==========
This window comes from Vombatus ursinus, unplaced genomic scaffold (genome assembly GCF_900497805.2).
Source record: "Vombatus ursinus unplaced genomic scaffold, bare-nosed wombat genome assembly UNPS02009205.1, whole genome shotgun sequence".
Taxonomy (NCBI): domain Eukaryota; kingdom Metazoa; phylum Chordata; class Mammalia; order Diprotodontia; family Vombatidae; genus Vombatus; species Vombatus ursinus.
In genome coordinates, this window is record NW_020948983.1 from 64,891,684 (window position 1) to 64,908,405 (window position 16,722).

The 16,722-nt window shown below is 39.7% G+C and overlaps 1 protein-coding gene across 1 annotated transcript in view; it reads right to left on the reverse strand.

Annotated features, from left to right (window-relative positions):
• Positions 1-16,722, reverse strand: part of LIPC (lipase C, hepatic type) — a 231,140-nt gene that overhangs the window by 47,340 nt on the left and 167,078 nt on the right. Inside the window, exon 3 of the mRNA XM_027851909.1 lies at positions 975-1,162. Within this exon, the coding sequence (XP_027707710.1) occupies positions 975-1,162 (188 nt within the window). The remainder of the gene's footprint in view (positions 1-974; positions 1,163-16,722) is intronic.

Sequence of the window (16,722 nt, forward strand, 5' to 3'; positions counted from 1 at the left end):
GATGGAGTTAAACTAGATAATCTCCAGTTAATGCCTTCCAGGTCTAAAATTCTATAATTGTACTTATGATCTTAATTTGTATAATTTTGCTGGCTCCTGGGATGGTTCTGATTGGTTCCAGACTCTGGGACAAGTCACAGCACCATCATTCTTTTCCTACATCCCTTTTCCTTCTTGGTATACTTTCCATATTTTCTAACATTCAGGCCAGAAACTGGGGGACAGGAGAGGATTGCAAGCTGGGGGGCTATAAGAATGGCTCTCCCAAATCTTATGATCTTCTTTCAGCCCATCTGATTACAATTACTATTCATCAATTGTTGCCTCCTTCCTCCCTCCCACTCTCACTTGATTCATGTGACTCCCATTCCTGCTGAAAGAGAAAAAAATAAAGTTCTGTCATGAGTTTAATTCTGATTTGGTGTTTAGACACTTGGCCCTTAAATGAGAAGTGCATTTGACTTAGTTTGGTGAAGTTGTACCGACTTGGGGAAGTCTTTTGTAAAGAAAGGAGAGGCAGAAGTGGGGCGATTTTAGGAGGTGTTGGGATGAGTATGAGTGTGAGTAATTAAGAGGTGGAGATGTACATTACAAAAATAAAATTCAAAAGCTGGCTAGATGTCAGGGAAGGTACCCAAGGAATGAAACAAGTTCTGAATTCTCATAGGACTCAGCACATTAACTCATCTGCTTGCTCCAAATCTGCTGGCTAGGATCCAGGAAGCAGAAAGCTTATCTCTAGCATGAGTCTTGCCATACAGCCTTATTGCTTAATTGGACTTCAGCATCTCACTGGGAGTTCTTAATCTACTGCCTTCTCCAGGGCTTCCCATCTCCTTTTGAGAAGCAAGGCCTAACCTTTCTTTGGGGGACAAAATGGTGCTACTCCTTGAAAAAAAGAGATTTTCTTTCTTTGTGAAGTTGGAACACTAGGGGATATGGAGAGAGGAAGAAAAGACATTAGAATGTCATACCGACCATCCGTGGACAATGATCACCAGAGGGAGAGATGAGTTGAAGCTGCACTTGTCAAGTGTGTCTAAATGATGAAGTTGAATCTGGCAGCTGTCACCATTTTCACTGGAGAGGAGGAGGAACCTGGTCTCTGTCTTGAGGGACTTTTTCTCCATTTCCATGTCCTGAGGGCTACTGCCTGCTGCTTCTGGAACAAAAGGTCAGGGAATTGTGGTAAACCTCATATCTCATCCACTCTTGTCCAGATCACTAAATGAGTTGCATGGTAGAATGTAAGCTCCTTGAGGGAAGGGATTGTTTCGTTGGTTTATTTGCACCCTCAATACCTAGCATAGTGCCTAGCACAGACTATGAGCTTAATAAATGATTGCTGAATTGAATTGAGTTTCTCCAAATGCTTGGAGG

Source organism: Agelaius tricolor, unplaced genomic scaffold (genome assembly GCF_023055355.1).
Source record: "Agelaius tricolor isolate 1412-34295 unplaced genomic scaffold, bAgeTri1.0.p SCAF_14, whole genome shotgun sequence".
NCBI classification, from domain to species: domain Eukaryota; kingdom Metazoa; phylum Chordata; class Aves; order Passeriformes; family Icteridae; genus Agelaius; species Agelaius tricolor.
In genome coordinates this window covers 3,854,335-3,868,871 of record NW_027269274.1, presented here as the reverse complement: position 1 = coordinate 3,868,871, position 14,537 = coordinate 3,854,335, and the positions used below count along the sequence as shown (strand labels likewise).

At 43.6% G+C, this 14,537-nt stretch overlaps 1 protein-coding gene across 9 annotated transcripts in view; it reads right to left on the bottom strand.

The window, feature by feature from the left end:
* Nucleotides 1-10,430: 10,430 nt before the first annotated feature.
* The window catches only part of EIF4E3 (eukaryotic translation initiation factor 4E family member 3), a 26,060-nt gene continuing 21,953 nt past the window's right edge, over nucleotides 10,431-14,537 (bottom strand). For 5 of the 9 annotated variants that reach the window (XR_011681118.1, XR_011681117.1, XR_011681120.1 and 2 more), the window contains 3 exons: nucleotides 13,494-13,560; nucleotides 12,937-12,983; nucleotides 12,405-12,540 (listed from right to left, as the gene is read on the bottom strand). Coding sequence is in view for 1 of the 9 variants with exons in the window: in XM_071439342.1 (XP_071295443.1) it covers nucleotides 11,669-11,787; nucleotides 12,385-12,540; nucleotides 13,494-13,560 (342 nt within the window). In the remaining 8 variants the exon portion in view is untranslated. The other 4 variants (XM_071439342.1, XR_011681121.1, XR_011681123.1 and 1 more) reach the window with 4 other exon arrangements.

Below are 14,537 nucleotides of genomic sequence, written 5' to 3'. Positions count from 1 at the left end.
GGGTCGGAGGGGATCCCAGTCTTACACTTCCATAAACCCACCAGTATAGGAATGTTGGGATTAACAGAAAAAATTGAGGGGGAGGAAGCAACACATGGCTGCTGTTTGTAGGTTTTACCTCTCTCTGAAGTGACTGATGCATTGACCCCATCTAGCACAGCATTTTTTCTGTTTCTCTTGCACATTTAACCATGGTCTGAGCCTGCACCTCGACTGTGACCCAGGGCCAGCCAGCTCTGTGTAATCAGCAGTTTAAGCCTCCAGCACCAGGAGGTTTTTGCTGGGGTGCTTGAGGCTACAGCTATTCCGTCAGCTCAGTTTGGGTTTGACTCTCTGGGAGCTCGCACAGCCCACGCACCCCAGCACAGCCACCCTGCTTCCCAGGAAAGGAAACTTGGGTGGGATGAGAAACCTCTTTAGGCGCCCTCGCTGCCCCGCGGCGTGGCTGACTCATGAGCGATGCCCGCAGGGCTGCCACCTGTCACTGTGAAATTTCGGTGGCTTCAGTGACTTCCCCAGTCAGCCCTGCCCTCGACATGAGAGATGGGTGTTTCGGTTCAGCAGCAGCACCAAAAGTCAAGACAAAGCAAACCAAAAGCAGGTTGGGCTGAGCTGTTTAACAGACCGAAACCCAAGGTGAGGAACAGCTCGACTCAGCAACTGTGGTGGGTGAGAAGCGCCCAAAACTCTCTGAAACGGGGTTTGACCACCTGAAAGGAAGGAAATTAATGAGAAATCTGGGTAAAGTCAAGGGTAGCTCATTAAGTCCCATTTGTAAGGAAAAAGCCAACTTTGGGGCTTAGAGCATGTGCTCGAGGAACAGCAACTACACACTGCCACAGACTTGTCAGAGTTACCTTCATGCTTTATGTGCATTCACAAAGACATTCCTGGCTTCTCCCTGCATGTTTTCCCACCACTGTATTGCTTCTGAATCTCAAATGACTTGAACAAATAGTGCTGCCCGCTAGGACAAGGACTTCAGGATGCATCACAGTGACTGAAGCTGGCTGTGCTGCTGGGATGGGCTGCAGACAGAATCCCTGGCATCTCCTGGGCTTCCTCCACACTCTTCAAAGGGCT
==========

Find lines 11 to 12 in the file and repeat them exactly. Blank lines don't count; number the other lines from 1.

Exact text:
Source record: "Agelaius tricolor isolate 1412-34295 unplaced genomic scaffold, bAgeTri1.0.p SCAF_14, whole genome shotgun sequence".
NCBI classification, from domain to species: domain Eukaryota; kingdom Metazoa; phylum Chordata; class Aves; order Passeriformes; family Icteridae; genus Agelaius; species Agelaius tricolor.